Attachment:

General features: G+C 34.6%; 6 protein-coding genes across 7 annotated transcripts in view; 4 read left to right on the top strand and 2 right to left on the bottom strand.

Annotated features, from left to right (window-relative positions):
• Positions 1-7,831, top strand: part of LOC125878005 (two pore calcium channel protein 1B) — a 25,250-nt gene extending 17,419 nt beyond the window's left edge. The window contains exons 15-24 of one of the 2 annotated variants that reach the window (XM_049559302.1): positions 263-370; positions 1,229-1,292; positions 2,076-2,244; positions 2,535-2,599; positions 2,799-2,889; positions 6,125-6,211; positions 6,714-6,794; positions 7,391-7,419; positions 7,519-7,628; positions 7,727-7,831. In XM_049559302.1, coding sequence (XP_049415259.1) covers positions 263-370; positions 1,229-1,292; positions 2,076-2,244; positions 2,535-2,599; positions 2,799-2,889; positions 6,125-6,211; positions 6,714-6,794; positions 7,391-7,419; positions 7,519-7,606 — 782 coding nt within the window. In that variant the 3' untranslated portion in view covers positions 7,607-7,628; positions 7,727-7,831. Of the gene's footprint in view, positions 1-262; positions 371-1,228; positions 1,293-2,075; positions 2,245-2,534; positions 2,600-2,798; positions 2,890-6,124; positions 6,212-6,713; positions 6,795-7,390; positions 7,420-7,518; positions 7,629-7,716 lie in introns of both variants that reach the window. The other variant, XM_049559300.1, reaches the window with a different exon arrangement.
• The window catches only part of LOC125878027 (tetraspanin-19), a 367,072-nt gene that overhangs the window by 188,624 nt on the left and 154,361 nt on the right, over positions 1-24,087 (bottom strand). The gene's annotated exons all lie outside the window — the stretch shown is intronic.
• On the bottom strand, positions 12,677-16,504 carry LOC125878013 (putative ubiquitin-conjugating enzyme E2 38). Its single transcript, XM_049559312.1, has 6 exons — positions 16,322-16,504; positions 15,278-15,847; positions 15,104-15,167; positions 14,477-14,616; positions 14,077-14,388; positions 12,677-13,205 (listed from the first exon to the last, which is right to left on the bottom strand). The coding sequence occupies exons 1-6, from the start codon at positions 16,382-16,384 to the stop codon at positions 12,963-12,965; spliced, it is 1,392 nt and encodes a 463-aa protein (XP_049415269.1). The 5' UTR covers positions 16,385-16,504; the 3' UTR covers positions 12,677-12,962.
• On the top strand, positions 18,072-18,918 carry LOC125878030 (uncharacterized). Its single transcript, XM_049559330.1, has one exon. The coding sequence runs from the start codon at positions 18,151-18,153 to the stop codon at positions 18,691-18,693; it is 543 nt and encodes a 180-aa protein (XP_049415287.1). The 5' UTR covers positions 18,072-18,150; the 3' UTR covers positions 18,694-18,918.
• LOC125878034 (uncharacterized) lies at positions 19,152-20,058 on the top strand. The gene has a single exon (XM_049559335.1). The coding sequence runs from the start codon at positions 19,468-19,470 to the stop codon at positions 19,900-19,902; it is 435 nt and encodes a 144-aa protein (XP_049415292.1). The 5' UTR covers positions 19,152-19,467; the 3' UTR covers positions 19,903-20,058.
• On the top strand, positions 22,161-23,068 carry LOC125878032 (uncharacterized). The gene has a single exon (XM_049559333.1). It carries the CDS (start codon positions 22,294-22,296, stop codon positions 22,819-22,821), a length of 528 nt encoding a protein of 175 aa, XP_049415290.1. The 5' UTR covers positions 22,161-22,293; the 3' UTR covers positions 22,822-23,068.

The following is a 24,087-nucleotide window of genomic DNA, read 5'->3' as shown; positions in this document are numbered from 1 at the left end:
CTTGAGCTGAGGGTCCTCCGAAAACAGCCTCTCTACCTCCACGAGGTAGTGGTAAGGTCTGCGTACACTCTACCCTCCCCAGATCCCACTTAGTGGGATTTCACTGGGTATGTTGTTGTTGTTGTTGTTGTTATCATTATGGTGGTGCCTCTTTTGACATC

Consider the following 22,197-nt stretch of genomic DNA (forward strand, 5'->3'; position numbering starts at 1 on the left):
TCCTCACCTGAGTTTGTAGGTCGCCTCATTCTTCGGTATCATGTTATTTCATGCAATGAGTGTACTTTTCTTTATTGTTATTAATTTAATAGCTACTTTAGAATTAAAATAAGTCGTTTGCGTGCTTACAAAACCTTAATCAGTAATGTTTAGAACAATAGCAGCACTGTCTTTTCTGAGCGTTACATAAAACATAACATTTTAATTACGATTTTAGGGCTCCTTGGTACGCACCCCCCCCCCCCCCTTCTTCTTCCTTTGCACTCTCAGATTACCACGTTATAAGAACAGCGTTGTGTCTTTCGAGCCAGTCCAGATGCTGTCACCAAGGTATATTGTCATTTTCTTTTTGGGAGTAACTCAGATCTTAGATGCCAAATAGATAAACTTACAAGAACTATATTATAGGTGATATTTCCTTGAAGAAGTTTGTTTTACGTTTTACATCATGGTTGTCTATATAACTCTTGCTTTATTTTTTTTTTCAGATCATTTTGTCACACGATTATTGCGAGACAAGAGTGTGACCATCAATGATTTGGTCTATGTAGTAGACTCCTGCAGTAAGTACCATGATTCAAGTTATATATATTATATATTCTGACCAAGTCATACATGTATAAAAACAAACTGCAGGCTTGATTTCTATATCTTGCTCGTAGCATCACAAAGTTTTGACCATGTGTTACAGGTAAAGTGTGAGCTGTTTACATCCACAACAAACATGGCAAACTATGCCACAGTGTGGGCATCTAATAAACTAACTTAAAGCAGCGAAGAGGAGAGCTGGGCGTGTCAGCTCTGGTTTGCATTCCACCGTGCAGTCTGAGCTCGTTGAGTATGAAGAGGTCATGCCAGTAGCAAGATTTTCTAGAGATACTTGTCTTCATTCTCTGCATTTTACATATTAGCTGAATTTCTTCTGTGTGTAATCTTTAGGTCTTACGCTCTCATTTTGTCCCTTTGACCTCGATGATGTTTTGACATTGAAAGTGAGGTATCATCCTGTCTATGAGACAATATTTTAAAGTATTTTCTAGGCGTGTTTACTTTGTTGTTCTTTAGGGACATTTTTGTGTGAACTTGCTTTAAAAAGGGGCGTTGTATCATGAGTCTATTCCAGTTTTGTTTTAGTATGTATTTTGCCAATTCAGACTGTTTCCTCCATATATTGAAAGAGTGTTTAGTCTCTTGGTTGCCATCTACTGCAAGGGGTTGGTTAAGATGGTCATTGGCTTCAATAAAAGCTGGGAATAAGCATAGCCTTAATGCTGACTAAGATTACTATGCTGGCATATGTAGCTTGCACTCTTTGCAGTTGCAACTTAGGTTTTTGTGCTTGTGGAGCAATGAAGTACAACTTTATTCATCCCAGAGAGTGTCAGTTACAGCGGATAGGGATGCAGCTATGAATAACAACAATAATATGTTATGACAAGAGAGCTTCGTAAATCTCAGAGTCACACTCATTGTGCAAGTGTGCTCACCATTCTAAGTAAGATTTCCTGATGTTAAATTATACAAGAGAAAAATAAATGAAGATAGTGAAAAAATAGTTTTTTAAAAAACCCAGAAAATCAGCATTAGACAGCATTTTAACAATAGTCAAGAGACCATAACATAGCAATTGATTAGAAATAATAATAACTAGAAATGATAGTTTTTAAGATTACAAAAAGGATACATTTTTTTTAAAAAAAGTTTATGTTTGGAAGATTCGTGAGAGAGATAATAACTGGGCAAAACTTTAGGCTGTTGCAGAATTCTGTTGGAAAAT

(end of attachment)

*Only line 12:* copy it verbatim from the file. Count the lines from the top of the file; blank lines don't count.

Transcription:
TCCTCACCTGAGTTTGTAGGTCGCCTCATTCTTCGGTATCATGTTATTTCATGCAATGAGTGTACTTTTCTTTATTGTTATTAATTTAATAGCTACTTTAGAATTAAAATAAGTCGTTTGCGTGCTTACAAAACCTTAATCAGTAATGTTTAGAACAATAGCAGCACTGTCTTTTCTGAGCGTTACATAAAACATAACATTTTAATTACGATTTTAGGGCTCCTTGGTACGCACCCCCCCCCCCCCCTTCTTCTTCCTTTGCACTCTCAGATTACCACGTTATAAGAACAGCGTTGTGTCTTTCGAGCCAGTCCAGATGCTGTCACCAAGGTATATTGTCATTTTCTTTTTGGGAGTAACTCAGATCTTAGATGCCAAATAGATAAACTTACAAGAACTATATTATAGGTGATATTTCCTTGAAGAAGTTTGTTTTACGTTTTACATCATGGTTGTCTATATAACTCTTGCTTTATTTTTTTTTTCAGATCATTTTGTCACACGATTATTGCGAGACAAGAGTGTGACCATCAATGATTTGGTCTATGTAGTAGACTCCTGCAGTAAGTACCATGATTCAAGTTATATATATTATATATTCTGACCAAGTCATACATGTATAAAAACAAACTGCAGGCTTGATTTCTATATCTTGCTCGTAGCATCACAAAGTTTTGACCATGTGTTACAGGTAAAGTGTGAGCTGTTTACATCCACAACAAACATGGCAAACTATGCCACAGTGTGGGCATCTAATAAACTAACTTAAAGCAGCGAAGAGGAGAGCTGGGCGTGTCAGCTCTGGTTTGCATTCCACCGTGCAGTCTGAGCTCGTTGAGTATGAAGAGGTCATGCCAGTAGCAAGATTTTCTAGAGATACTTGTCTTCATTCTCTGCATTTTACATATTAGCTGAATTTCTTCTGTGTGTAATCTTTAGGTCTTACGCTCTCATTTTGTCCCTTTGACCTCGATGATGTTTTGACATTGAAAGTGAGGTATCATCCTGTCTATGAGACAATATTTTAAAGTATTTTCTAGGCGTGTTTACTTTGTTGTTCTTTAGGGACATTTTTGTGTGAACTTGCTTTAAAAAGGGGCGTTGTATCATGAGTCTATTCCAGTTTTGTTTTAGTATGTATTTTGCCAATTCAGACTGTTTCCTCCATATATTGAAAGAGTGTTTAGTCTCTTGGTTGCCATCTACTGCAAGGGGTTGGTTAAGATGGTCATTGGCTTCAATAAAAGCTGGGAATAAGCATAGCCTTAATGCTGACTAAGATTACTATGCTGGCATATGTAGCTTGCACTCTTTGCAGTTGCAACTTAGGTTTTTGTGCTTGTGGAGCAATGAAGTACAACTTTATTCATCCCAGAGAGTGTCAGTTACAGCGGATAGGGATGCAGCTATGAATAACAACAATAATATGTTATGACAAGAGAGCTTCGTAAATCTCAGAGTCACACTCATTGTGCAAGTGTGCTCACCATTCTAAGTAAGATTTCCTGATGTTAAATTATACAAGAGAAAAATAAATGAAGATAGTGAAAAAATAGTTTTTTAAAAAACCCAGAAAATCAGCATTAGACAGCATTTTAACAATAGTCAAGAGACCATAACATAGCAATTGATTAGAAATAATAATAACTAGAAATGATAGTTTTTAAGATTACAAAAAGGATACATTTTTTTTAAAAAAAGTTTATGTTTGGAAGATTCGTGAGAGAGATAATAACTGGGCAAAACTTTAGGCTGTTGCAGAATTCTGTTGGAAAAT